Allison Reichman was checking Facebook on the morning of Dec. 5 when she first saw the announcement. Her husband, Nathaniel Reichman, had been nominated for a Grammy Award.
“I found out in a pretty modern way,” said Nathaniel Reuchman. “Everybody nominated this year found out because it was posted on (the Grammy Award’s) website. So my wife saw someone had posted it, and she came running into the room to tell me to check Facebook.”
Reichman, who was born in Santa Fe before moving as a kid to Alaska with his family, said he wasn’t that into music when he was younger. In school, he played trumpet and keyboard poorly, and he left high school a year early to attend college in Bennington, Vt., but music wasn’t his focus.
He was trying to figure out what he wanted to do when music technology began to interest him. That’s when he though of pursuing music engineering.
“I loved writing music, and meeting composers and knowing how they work,” Reichman said. “When I left I college, I had two things I could do right away. One was I had the skills to work in advertising doing sound and music for TV commercials. And then because I was a good technologist, I worked for a lot of older composers adapting to new techniques.”
He started working in advertising after college, doing scoring for commercials. Eventually, Reichman switched to doing soundtracks for televisions shows, along with some independent films and documentaries. His work can be heard on favorite kids shows like “Teenage Mutant Ninja Turtles,” “Bubble Guppies” and “Kirby” on Nickelodeon.
It wasn’t until 1999 that he started working with classical composer John Luther Adams. Coincidentally, Adams also lived for a number of years in Alaska and has been said to gain inspiration for his music from the state’s landscapes. But Adams and Reichman didn’t meet until they both ran into each other in New York City, where Reichman lived for 10 years before moving to Delmar.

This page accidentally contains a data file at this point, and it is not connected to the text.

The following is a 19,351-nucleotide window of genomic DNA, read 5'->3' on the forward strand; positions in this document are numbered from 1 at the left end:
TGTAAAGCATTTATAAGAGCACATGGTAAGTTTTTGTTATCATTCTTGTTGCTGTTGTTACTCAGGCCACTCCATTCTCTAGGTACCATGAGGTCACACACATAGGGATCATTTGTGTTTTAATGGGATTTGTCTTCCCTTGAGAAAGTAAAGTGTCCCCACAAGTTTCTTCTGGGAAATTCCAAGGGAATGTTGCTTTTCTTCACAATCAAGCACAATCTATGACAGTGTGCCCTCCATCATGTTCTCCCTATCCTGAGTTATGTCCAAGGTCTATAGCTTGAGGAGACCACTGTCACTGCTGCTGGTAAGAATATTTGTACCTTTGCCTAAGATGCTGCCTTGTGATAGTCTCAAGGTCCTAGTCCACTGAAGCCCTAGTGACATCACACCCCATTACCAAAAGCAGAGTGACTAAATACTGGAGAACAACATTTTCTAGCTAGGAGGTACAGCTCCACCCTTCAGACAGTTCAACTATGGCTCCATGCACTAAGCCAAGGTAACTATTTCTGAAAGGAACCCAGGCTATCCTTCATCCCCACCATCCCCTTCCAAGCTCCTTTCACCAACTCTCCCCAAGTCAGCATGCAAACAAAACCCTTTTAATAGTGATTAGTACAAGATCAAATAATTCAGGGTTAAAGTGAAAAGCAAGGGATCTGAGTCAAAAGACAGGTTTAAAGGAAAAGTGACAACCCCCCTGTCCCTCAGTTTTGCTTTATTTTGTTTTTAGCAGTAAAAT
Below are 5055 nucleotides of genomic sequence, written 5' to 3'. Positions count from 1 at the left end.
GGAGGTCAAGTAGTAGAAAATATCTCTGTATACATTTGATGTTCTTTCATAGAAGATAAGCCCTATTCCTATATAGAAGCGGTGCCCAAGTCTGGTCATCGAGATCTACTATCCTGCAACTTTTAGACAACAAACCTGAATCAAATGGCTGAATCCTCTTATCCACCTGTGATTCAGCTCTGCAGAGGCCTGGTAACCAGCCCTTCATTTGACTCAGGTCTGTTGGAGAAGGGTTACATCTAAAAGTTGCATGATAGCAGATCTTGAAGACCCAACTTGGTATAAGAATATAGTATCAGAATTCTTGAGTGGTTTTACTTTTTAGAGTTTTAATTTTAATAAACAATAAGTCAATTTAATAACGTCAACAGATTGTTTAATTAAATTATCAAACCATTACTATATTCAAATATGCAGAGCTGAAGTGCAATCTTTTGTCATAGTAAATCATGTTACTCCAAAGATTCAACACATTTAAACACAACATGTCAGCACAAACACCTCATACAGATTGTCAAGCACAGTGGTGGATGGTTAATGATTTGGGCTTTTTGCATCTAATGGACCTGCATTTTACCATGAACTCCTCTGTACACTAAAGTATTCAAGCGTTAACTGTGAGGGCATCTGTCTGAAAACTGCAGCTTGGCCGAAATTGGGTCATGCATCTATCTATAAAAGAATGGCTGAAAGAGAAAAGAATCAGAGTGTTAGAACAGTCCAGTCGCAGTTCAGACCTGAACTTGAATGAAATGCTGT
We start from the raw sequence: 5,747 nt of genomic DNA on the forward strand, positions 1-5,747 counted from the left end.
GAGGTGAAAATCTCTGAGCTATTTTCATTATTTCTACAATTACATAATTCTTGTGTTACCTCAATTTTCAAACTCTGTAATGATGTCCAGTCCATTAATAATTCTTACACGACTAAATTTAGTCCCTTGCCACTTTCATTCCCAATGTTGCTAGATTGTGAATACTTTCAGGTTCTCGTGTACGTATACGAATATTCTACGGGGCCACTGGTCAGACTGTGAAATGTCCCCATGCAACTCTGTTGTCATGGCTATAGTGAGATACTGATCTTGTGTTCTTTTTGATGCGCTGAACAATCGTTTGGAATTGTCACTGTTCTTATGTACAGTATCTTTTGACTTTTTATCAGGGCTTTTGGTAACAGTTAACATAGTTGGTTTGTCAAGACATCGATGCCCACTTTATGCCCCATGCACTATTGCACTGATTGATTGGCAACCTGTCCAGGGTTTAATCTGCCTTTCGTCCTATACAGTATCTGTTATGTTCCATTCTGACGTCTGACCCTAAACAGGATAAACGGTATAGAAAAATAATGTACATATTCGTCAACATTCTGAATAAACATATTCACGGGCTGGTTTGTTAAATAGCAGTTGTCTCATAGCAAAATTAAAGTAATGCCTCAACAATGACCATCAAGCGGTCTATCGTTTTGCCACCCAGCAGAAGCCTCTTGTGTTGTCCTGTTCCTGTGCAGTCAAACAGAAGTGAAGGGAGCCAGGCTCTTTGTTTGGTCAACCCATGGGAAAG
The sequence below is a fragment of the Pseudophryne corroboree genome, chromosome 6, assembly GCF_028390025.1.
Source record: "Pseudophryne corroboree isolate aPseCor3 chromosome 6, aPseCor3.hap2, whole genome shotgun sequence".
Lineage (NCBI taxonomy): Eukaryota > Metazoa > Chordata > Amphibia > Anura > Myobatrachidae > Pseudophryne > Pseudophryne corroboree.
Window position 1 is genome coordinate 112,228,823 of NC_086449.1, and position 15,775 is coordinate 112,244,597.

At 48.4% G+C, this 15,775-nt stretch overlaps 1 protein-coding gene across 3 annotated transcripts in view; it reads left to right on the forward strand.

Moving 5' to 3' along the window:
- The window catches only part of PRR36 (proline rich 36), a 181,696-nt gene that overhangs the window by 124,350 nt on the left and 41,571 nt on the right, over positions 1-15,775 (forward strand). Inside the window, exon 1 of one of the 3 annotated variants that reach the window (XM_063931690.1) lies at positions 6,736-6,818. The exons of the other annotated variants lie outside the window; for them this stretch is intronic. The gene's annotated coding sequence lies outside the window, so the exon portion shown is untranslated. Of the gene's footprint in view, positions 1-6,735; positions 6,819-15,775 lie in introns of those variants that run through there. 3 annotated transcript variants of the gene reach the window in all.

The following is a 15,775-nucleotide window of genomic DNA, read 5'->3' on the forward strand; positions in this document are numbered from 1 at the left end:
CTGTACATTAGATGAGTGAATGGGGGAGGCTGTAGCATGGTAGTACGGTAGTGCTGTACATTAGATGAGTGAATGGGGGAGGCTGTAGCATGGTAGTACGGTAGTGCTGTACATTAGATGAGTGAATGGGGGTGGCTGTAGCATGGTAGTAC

“He wasn’t that well known at the time, but he was really ambitious,” said Reichman. “He was making music that was really difficult, and I enjoyed working with him.”
Reichman said he worked with Adams in both New York and Alaska, and the more projects they worked on together, the more responsibility Reichman would take on. Four years ago Adams wrote a piece called “Four Thousand Holes” that was inspired by the Beatles.
“That album was received really well, and it was the first time one got mainstream attention,” said Reichman.
Their latest project, “Become Ocean,” was commissioned by the Seattle Symphony Orchestra. Adams worked on the piece for nearly a year before delivering it to the orchestra to be played live. In the spring, it was performed at Carnegie Hall. It was recorded, and the entire album is the just the one, 45-minute piece performed by the Seattle Symphony.
“I knew he was on to something earlier on when I saw how it was structured,” said Reichman of Adams while he was composing the piece. “Then I heard an early bootleg that was phenomenal.”
According to Reichman, the project was a risk for everyone involved, since a lot of orchestras don’t want to take the time to commission new classical music. Everyone who worked on the album took it as an honor, since time and money had to go into the piece, its recording and the promotion.
The recording was mostly mixed in the studio in Manhattan, where Reichman sometimes travels for work. He also rents space in Albany. The album was mixed in surround sound and stereo, in order for listeners to feel as if the entire orchestra is in the room with them.
“John is interested in the physical experience of being inside the music,” said Reichman.
Adams could not be reached for comment.
The project was completed at the last minute, since the label wanted the finished project the next day.
“I think something people don’t understand is classical music isn’t dead,” said Reichman. “There’s a large group of people out there writing new, contemporary pieces, and that’s very exciting.”
Adams won a Pulitzer Prize for the composition of “Become Ocean.” The album was also named one of the Top 10 Classical Albums of 2014 by NPR. It was nominated for a Grammy Award under the category Best Engineered Album, Classical. Both Reichman and a partner, Dmitriy Lipay, were nominated as engineers.
Reichman said he and his wife will travel to Los Angeles for the broadcast of the awards on Feb. 16. The couple has lived in Delmar since 2006 and have two sons in the school district.
“When people think of the Grammys, they think of the pop groups in the evening, but the awards are really broad. The whole musical world is at the Grammys, not just Beyonce,” said Reichman.
The category “Become Ocean” is in will be announced during the day, and will be streamed live online from the Nokia Theater. The CBS telecast with the more mainstream awards will be held later that night from the Staples Center.
“It’s a great excuse to have a long weekend in L.A. and be tourists,” said Reichman. “My wife bought a beautiful dress, and we’ll get dressed-up and it will be a lot fun”